The support system 10 also includes a mount 68 at each corner between the disk drive 12 and the housing 14, for a total of four mounts 68. Each mount 68 is in the form of a rectangular parallelepiped having a front face 70, a rear face 72, a top side 74, a bottom side 76, a left side 78 and a right side 80. In the preferred form, each mount 68 is substantially wider and higher than it is thick. For example, in the preferred embodiment, each mount 68 is 0.125 thick (from front to rear) 0.58 inches high, and 0.56 inches wide.
Referring particularly to FIGS. 7-9, each mount 68 has three slots which are in general registration with one another from top to bottom, including a drive mounting slot 82, a housing mounting slot 84, and an intermediate slot 86. The slots 82, 84 and 86, together with the sides 70, 72, 74, 76, 78 and 80 define each mount 68 into a drive mounting portion 88 which includes a bar (the material of mount 68 which is directly above and below slot 82) of elastomeric material in which slot 82 is formed, housing mounting portion 90 which includes a bar (the material of mount 68 which is directly above and below slot 84) of elastomeric material in which slot 84 is formed, and connecting portions or bars 92 and 94 which bridge the left and right ends of the portions 88 and 90 and extend from the top side 74 to the bottom side 76 outside of the slots 82, 84 and 86 to the adjacent side 78 or 80. Reference numbers have been applied to mount 68 shown in FIGS. 7-9 as if it was the top front mount 68 shown in FIG. 1. However, it should be understood that except as described below, each mount 68 may be assembled in any orientation between the housing 14 and the drive assembly 62, so that the bottom may be the top in a different orientation, or the left side may be the right side in a different orientation.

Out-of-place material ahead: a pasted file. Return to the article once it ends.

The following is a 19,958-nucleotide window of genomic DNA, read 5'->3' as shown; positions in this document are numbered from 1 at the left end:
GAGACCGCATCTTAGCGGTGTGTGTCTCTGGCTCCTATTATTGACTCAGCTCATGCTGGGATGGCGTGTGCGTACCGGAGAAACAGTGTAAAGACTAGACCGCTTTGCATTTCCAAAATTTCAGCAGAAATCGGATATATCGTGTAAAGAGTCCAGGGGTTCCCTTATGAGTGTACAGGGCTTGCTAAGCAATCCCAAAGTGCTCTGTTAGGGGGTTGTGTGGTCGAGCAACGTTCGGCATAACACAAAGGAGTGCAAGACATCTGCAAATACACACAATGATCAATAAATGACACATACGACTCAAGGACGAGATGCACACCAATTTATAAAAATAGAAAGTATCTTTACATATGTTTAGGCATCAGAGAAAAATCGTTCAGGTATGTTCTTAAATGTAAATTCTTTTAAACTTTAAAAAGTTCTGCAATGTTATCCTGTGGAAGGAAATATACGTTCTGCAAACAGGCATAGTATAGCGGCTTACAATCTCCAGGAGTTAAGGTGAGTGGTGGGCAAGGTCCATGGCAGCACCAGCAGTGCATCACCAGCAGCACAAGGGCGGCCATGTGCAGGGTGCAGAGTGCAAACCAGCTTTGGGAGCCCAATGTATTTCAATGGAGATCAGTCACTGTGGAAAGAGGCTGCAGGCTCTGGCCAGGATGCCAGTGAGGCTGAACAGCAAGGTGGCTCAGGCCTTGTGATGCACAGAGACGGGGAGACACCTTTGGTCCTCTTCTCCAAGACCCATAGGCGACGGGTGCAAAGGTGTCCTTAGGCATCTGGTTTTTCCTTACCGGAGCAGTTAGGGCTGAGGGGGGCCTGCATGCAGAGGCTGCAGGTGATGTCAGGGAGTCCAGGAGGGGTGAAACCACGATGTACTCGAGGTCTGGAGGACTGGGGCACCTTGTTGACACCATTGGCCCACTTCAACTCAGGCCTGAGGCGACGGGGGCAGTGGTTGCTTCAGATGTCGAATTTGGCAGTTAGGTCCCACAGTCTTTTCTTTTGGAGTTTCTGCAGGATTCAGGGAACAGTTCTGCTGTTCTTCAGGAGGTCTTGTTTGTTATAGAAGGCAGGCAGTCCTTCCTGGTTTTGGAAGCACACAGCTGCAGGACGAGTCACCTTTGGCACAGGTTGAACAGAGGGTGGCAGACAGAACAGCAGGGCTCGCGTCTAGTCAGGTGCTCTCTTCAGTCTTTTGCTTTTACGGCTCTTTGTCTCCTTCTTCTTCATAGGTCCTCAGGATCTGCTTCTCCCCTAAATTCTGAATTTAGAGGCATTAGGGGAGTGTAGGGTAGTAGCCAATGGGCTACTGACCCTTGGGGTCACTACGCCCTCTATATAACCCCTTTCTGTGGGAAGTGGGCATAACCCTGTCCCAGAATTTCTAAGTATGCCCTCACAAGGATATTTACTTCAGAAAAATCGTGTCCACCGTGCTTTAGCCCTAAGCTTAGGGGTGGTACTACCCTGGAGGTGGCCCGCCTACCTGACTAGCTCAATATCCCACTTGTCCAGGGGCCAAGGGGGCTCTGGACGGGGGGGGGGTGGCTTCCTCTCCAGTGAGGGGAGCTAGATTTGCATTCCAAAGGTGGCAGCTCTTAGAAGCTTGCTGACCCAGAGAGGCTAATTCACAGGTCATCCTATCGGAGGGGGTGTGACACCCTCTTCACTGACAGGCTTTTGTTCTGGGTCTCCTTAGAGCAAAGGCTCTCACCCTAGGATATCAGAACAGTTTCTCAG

The slots 82 and 84 are sized to closely fit around the tangs 36, 38, 56 and 58 with the ears 40, 42, 57 and 59 preventing the mounts 68 from coming off of the tangs. The ears do this by overlapping a portion of the outer face of their corresponding mount 68. While the tang-in-slot mounting of the disk drive 12 and housing 14 to each mount 68 is preferred, aspects of the invention could be practiced with other forms of connection between the drive and the mount and between the housing and the mount.
The construction of the mounts 68 prevents forces from being transmitted through the mounts 68 by direct compression of the elastomeric material between the mounting portions 88 and 90. In other words, for forces to be transmitted from the housing 14 to the disk drive 12 through the mounts 68, the mounts 68 are always subjected to at least some internal component of force acting in shear with resect to the mounting portions 88 and 90. Although compressive forces also take place within the mounts 68 in transmitting forces between the housing 14 and the disk drive 12, e.g. within connecting portions 92 and 94. the net force path through each mount 68 requires that each mount 68 be subjected to internal shear stresses e.g. between the mounting portions 88 and 90, and the connecting portions 92 and 94, For example, event loading which occurs when a drive tang is moved straight toward a housing tang, which places connecting portions 92 and 94 of the 68 in compression still exhibits shear loading of the mounting portions 88 and 90 with respect to the connecting portions 92 and 94. This is because there is no straight line path between the drive connection zone 88 and the housing connection zone 90 of the mount 68 which is not interrupted by intermediate slot 86. As such, there is no column of material between the two zones along which compressive forces can be directly transmitted.